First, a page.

When the Options parameter is set to adCmdText (1), it tells the ADO that you are using an SQL statement to open the recordset. When the Options parameter is set to adCmdUnknown (8), it tells the ADO that the command type in the Source argument is unknown. This is the default, which is used if you don't specify any other option. By using the adCmdUnknown constant, or not specifying any constant at all for the Options parameter, you force ADO to make an extra roundtrip to the server to determine the source type. As you would expect, this will decrease your VBA procedure's performance; therefore you should use adCmdUknown only if you don't know what type of information the Source parameter will contain.

^^ Note: Not all options are supported by all data providers. For example, the Microsoft Jet OLE DB Provider does not support the adCmdTableDirect cursors.

In addition to specifying the type of CommandText in the Options parameter (see Figure 13-4), you can pass additional information in the Options parameter. For example, telling ADO how to execute the CommandText property by specifying whether ADO should wait while all the records are being retrieved or should continue asynchronously.

Asynchronous Record Fetching

Asynchronous fetching is an ADO feature that allows some records to be downloaded to the client while the remaining records are still being fetched from the database. As soon as the user sees some records, he or she can begin paging through them. The user does not know that only a few records have been returned. As he or she pages through the rows backward and forward, a new connection is made to the server and more records are fetched and passed to the client. Once all records have been returned, paging is very quick because all records are on the client. Asynchronous fetching makes it seem to the user that the data retrieval is pretty fast. The downside is that records cannot be sorted until they have all been downloaded.

Part II

Additional Options parameters are listed and described below. Note that only the first three constants (adAsyncExecute, adAsyncFetch, and adAsyncFetchNonBlocking) can be used with the recordset's Open method.

Other constants are used with the Command or Connection Execute method. adAsyncExecute (16) — This tells ADO to execute the command asynchronously, meaning that all requested rows are retrieved as soon as they are available. Using adAsyncExecute enables the application to perform other tasks while waiting for the cursor to populate. Note that the adAsyncExecute constant cannot be used with adCmdTableDirect.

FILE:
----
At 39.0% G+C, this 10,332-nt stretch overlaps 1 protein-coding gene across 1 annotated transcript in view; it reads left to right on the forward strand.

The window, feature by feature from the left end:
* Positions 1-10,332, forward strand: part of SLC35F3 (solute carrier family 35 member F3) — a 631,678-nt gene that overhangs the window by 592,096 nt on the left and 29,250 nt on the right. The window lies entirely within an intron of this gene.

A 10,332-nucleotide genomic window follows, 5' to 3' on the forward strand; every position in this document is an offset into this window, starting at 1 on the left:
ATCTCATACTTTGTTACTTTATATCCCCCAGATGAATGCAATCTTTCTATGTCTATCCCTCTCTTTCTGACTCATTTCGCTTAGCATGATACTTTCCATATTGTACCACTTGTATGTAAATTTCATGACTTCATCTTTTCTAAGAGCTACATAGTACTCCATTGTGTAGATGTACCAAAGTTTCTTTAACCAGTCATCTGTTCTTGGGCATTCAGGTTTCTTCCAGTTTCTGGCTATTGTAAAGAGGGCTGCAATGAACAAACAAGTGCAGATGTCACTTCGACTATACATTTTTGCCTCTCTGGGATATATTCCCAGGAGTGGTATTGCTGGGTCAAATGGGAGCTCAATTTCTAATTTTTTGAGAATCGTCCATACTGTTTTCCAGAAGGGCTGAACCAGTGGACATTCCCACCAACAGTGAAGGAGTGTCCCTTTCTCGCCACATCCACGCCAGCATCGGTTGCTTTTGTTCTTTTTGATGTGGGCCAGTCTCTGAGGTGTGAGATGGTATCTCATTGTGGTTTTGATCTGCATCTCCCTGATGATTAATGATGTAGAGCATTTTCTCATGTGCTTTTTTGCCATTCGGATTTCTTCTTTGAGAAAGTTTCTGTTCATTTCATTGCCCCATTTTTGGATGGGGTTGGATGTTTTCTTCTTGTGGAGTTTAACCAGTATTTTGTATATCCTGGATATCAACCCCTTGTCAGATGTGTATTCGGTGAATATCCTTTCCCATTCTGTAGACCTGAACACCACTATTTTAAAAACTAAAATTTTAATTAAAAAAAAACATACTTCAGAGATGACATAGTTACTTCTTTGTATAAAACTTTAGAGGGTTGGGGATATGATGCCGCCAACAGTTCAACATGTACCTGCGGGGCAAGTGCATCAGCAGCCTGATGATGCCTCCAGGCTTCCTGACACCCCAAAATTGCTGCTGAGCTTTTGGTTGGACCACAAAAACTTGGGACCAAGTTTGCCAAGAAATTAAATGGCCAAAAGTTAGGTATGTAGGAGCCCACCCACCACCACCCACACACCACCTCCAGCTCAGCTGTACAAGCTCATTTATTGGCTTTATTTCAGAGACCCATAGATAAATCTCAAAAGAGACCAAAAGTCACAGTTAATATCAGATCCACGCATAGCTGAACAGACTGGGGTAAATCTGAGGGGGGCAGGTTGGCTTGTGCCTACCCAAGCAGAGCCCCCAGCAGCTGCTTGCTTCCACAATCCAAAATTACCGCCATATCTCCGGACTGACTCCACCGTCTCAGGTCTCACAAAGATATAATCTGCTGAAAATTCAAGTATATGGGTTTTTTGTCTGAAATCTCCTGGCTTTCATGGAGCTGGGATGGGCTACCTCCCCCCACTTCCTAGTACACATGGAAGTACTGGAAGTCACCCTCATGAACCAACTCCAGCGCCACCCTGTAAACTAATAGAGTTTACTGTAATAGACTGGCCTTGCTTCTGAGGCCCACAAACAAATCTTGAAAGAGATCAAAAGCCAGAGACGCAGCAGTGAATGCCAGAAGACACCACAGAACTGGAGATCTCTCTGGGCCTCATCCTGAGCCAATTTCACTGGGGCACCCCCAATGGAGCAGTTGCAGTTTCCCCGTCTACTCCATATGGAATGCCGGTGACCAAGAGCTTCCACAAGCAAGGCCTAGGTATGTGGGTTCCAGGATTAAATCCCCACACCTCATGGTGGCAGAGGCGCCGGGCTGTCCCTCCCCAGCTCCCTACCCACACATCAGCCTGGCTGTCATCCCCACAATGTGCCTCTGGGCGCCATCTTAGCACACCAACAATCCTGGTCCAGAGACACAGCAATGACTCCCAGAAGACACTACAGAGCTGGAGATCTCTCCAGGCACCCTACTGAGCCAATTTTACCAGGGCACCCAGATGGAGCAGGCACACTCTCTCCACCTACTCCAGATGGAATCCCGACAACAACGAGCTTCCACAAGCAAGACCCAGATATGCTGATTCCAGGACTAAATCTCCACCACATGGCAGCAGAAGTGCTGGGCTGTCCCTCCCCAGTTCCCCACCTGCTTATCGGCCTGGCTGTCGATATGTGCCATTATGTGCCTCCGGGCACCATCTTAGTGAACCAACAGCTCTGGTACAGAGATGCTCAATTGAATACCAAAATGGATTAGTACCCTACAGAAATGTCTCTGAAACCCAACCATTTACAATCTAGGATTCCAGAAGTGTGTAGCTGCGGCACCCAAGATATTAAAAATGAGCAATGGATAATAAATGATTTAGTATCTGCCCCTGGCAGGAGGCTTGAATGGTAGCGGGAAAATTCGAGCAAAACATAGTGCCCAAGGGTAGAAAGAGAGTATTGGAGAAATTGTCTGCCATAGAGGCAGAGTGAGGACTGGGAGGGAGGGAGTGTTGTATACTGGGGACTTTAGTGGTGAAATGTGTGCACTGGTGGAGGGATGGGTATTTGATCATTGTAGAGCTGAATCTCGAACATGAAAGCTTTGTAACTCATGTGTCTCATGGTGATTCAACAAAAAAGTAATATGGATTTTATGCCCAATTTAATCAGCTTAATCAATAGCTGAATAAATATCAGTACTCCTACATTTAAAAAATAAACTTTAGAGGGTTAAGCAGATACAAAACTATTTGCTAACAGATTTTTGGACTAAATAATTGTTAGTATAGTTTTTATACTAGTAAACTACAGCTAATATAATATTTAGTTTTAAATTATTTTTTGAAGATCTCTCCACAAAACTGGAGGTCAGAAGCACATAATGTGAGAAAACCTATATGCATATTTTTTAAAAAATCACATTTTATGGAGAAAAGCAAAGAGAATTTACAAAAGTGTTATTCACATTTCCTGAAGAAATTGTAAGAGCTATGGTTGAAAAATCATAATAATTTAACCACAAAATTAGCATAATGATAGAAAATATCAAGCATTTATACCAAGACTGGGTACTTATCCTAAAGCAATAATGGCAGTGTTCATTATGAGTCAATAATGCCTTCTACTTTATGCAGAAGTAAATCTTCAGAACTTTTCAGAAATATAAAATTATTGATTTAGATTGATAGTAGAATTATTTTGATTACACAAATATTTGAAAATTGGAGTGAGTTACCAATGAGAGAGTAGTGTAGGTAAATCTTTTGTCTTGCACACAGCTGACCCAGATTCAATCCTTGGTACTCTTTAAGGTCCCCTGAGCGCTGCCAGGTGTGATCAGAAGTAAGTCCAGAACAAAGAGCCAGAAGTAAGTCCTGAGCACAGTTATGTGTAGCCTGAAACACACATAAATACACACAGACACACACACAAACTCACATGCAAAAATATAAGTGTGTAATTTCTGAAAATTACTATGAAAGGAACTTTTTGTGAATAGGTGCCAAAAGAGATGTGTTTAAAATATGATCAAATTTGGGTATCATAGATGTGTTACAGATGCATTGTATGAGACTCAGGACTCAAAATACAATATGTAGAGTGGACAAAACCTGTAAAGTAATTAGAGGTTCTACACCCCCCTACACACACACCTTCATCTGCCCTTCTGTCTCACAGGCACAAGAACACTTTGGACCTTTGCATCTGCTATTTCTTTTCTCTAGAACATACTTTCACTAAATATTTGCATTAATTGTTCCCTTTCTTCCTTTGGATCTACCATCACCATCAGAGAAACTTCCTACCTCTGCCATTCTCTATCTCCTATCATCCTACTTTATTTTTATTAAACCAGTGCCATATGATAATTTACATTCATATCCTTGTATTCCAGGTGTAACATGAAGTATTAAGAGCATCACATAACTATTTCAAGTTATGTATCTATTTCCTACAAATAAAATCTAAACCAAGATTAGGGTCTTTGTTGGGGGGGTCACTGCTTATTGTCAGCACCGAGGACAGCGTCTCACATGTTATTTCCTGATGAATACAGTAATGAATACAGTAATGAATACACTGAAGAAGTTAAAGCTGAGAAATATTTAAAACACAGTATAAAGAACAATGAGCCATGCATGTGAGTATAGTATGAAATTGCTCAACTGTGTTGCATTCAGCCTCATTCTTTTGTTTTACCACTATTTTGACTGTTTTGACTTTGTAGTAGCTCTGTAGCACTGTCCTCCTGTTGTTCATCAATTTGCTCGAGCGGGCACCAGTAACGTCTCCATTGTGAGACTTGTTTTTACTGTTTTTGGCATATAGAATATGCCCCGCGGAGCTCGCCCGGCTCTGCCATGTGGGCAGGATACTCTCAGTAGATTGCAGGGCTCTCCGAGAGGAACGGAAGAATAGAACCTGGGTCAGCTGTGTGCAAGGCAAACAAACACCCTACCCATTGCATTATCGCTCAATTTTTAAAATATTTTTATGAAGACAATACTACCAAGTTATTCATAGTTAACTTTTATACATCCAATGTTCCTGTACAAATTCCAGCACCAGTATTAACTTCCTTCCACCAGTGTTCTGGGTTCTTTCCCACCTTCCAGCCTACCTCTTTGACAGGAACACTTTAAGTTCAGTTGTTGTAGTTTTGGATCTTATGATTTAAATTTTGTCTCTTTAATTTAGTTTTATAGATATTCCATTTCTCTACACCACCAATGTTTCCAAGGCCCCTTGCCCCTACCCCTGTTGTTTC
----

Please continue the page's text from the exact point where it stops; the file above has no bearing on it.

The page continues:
adAsyncFetch (32) — Using this constant requires that you specify a value greater than 1 for the recordset's CacheSize property. The CacheSize property is used to determine the number of records ADO will hold in local memory. For example, if the cache size is 100, the provider will retrieve the first 100 records after first opening the Recordset object. The adAsyncFetch constant tells ADO that the rows remaining after the initial quantity specified in the CacheSize property should be retrieved asynchronously.

adAsyncFetchNonBlocking (64) — This option tells ADO that it should never wait for a row to be fetched. The application will continue execution while records are being continuously extracted from a very large data file. If the requested recordset row has not been retrieved yet, the current row automatically moves to the end of the file (causing the recordset's EOF property to become True). In other words, the data retrieval process will not block other processes.

Note that adAsynchFetchNonBlocking has no effect when the adCmd-TableDirect option is used to open the recordset. Also, adAsyncFetchNon-Blocking is not supported with a Server cursor (adUseServer) when you use the ODBC provider (MSDASQL).

adExecuteNoRecords (128) — This option tells ADO not to expect any records when the command is executed. Use this option for commands that do not return records, such as INSERT, UPDATE, or DELETE. Use the adExecuteNoRecords constant with adCmdText to improve the performance of your application. When this option is specified, ADO does not create a Recordset object and does not set any cursor properties. Note that adExecuteNoRecords can only be passed as an optional parameter to the Command or Connection Execute method and cannot be used when opening a recordset.

adExecuteStream (256) — Indicates that the results of a Command execution should be returned as a stream. The adExecuteStream constant can only be passed as an optional parameter to the Command or Execute method and it cannot be used when opening a recordset. adExecuteRecord (512) — Indicates that the value of the CommandText property is a command or stored procedure that returns a single row as a Record object (a Record object represents one row of data).

Creating and Manipulating Databases with ADO

adOptionUnspecified (-1) — Indicates that the command is unspecified. This is the default option.

Note that similar to adExecuteNoRecords, adExecuteStream, and adExecuteRecord, this constant can only be passed as an optional parameter to the Command or Connection Execute method and cannot be used when opening a recordset.